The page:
Ferguson calls out price gouging by online sellers

A Mill Creek woman was selling N95 masks at six times regular price, says a cease-and-desist letter.

OLYMPIA — Attorney General Bob Ferguson is taking aim at five businesses, including one in Mill Creek, for selling sought-after products like protective masks and hand sanitizer at exorbitant prices through Amazon.com.

Ferguson sent letters last week to each of the independent sellers with a warning to cease-and-desist charging unreasonably high prices for items in high demand due to the COVID-19 outbreak, or else they could be sued and face hefty fines.

“Price-gouging during an emergency is morally wrong, and a violation of the Consumer Protection Act,” Ferguson said in a statement Tuesday. “These businesses are charging exorbitant prices on products that are essential for the health and well-being of Washingtonians. We will use all of the tools at our disposal to prevent price-gouging during this public health emergency.”

Meanwhile, thousands of residents are urging the state to investigate businesses they think are operating in violation of Gov. Jay Inslee’s stay home directive.

Inslee announced a new web page Monday allowing people to lodge complaints online. Within minutes of it going live, a thousand complaints had been received, said David Postman, the governor’s chief of staff. The number had swelled to 4,000 by Tuesday morning.

“It’s more than I anticipated,” he told reporters.

Postman said they’ll need to figure out the best means of following up and educating owners of non-essential businesses about the restrictions and why they are in place. They don’t have the people to knock on doors of 4,000 businesses, he said.

Regarding price-gouging, there is no state law which specifically addresses such behavior. It would be considered an unfair or deceptive practice under the the state’s Consumer Protection Act, according to Ferguson’s office.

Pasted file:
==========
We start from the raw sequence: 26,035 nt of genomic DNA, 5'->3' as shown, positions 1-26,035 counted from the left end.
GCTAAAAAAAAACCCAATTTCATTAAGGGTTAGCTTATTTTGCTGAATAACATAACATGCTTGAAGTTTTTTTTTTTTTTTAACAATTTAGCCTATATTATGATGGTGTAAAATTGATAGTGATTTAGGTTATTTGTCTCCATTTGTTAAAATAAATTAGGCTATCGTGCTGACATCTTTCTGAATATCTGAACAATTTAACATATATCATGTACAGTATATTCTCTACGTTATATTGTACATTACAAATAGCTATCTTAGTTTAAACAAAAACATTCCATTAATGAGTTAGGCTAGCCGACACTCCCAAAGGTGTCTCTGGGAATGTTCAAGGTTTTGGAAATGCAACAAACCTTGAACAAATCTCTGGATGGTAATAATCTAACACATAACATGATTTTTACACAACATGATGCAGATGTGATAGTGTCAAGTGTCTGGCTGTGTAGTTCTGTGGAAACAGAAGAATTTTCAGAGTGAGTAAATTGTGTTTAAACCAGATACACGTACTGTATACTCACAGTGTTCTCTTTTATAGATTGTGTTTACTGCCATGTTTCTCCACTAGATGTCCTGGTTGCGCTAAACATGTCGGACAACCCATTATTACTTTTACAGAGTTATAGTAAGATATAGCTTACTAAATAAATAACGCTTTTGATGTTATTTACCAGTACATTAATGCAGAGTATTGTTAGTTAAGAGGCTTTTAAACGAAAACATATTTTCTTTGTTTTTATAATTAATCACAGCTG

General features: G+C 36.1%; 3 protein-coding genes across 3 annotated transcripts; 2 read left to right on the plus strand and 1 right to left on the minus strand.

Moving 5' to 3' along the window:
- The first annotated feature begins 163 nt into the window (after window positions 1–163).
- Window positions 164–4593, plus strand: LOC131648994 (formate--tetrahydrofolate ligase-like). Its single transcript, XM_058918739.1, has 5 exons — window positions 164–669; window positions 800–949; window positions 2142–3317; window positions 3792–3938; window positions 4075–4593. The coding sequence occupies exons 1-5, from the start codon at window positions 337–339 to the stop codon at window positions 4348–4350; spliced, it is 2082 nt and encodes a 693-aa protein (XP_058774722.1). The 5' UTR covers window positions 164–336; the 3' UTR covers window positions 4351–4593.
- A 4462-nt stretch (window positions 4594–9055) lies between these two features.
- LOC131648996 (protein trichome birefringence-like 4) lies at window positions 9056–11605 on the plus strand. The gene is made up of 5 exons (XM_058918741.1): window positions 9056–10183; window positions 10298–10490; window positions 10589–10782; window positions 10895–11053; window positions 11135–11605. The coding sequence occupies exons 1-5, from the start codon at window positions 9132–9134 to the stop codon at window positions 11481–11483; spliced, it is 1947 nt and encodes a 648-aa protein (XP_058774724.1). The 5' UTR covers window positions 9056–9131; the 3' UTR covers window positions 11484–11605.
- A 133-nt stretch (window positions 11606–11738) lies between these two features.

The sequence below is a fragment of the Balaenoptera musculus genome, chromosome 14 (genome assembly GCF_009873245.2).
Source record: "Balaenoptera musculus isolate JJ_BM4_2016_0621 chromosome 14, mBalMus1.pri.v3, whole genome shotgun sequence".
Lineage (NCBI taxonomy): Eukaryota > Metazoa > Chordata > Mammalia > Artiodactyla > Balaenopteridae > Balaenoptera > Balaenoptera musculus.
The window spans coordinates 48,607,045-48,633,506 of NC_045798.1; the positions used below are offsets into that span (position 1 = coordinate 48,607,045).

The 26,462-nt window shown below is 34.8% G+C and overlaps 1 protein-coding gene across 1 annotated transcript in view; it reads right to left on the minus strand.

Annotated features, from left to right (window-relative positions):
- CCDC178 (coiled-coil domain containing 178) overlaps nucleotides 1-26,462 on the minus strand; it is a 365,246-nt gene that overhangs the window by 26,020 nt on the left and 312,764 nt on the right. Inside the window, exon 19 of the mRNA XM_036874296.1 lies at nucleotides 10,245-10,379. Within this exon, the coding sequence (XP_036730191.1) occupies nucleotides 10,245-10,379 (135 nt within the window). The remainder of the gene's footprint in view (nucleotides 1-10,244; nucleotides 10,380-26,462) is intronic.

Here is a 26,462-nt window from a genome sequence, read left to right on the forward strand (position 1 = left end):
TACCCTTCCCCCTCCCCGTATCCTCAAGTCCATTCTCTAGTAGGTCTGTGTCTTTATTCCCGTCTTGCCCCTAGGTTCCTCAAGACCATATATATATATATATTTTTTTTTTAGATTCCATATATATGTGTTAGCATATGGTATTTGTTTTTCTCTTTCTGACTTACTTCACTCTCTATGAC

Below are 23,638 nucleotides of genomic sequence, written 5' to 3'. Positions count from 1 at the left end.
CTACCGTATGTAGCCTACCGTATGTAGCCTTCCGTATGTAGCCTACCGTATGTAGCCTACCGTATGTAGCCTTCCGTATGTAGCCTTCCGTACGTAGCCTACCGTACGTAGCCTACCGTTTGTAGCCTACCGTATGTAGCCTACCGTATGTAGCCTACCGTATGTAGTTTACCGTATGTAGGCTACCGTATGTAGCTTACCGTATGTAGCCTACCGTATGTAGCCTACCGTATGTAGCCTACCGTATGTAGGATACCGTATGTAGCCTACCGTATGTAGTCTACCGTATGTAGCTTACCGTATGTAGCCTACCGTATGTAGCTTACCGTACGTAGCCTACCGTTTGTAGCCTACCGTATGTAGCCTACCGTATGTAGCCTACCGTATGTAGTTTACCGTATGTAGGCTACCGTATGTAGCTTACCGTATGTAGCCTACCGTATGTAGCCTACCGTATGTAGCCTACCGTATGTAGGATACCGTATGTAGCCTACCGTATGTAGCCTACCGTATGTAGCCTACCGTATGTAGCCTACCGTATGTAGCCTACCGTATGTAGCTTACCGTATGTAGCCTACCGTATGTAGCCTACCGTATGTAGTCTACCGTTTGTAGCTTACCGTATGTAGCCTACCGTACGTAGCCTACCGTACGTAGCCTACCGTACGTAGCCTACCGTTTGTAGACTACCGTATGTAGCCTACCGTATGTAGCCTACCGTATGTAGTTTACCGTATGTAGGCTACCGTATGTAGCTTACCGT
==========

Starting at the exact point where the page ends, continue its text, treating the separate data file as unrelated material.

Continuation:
Ferguson sent a cease-and-desist letter March 26 to JoAnn Chan of Mill Creek. In it, he said he received information from Amazon that she had been selling 3M N95 masks “at an excessive price during the public health emergency related to the COVID-19 pandemic.”

She was reportedly selling the masks on her storefront, Unaffiliated Nature, for $41.24 between Feb. 10 and March 16 compared to $6.98 before the emergency, according to the attorney general’s office.

If she did not stop, she could be sued and face fines up to $2,000 per violation, Ferguson wrote.

“In this time of uncertainty, consumers should not have to worry about being charged excessive prices for goods they need to stay healthy. My office will hold sellers accountable for price gouging during this emergency,” Ferguson wrote in the letter.

The attorney general sent similar letters March 26 to businesses in Spokane, Seattle, Gig Harbor and Issaquah.

Other businesses found to be price-gouging during the crisis can expect to get cease-and-desist letters, too, according to Ferguson’s office.

Jerry Cornfield: 360-352-8623; jcornfield@herald net.com. Twitter: @dospueblos.

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